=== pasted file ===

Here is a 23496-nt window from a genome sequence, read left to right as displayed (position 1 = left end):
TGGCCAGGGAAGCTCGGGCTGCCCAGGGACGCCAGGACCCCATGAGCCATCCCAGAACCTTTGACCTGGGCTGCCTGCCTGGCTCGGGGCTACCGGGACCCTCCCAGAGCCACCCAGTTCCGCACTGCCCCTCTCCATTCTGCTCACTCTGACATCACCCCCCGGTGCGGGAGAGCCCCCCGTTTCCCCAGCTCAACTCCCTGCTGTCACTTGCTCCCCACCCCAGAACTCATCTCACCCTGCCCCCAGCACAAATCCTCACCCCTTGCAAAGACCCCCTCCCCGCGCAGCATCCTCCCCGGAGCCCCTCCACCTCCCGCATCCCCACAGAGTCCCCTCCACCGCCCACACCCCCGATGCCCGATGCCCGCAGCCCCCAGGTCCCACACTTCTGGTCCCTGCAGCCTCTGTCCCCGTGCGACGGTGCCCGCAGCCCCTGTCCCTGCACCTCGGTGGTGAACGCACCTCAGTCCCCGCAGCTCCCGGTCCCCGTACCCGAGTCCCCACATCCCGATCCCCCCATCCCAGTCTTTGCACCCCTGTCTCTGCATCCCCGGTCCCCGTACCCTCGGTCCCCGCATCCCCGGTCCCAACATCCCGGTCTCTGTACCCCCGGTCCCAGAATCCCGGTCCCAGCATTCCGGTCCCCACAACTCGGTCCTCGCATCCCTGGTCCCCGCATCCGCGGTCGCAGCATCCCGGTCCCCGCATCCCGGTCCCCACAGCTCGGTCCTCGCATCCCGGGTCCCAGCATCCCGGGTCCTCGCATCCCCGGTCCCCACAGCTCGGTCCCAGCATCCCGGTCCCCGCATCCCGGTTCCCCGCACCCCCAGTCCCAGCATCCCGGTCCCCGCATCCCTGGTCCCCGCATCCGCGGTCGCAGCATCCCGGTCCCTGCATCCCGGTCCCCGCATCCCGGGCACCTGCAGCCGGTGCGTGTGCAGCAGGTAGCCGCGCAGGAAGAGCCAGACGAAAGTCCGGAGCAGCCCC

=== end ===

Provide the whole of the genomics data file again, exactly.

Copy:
Here is a 23496-nt window from a genome sequence, read left to right as displayed (position 1 = left end):
TGGCCAGGGAAGCTCGGGCTGCCCAGGGACGCCAGGACCCCATGAGCCATCCCAGAACCTTTGACCTGGGCTGCCTGCCTGGCTCGGGGCTACCGGGACCCTCCCAGAGCCACCCAGTTCCGCACTGCCCCTCTCCATTCTGCTCACTCTGACATCACCCCCCGGTGCGGGAGAGCCCCCCGTTTCCCCAGCTCAACTCCCTGCTGTCACTTGCTCCCCACCCCAGAACTCATCTCACCCTGCCCCCAGCACAAATCCTCACCCCTTGCAAAGACCCCCTCCCCGCGCAGCATCCTCCCCGGAGCCCCTCCACCTCCCGCATCCCCACAGAGTCCCCTCCACCGCCCACACCCCCGATGCCCGATGCCCGCAGCCCCCAGGTCCCACACTTCTGGTCCCTGCAGCCTCTGTCCCCGTGCGACGGTGCCCGCAGCCCCTGTCCCTGCACCTCGGTGGTGAACGCACCTCAGTCCCCGCAGCTCCCGGTCCCCGTACCCGAGTCCCCACATCCCGATCCCCCCATCCCAGTCTTTGCACCCCTGTCTCTGCATCCCCGGTCCCCGTACCCTCGGTCCCCGCATCCCCGGTCCCAACATCCCGGTCTCTGTACCCCCGGTCCCAGAATCCCGGTCCCAGCATTCCGGTCCCCACAACTCGGTCCTCGCATCCCTGGTCCCCGCATCCGCGGTCGCAGCATCCCGGTCCCCGCATCCCGGTCCCCACAGCTCGGTCCTCGCATCCCGGGTCCCAGCATCCCGGGTCCTCGCATCCCCGGTCCCCACAGCTCGGTCCCAGCATCCCGGTCCCCGCATCCCGGTTCCCCGCACCCCCAGTCCCAGCATCCCGGTCCCCGCATCCCTGGTCCCCGCATCCGCGGTCGCAGCATCCCGGTCCCTGCATCCCGGTCCCCGCATCCCGGGCACCTGCAGCCGGTGCGTGTGCAGCAGGTAGCCGCGCAGGAAGAGCCAGACGAAAGTCCGGAGCAGCCCC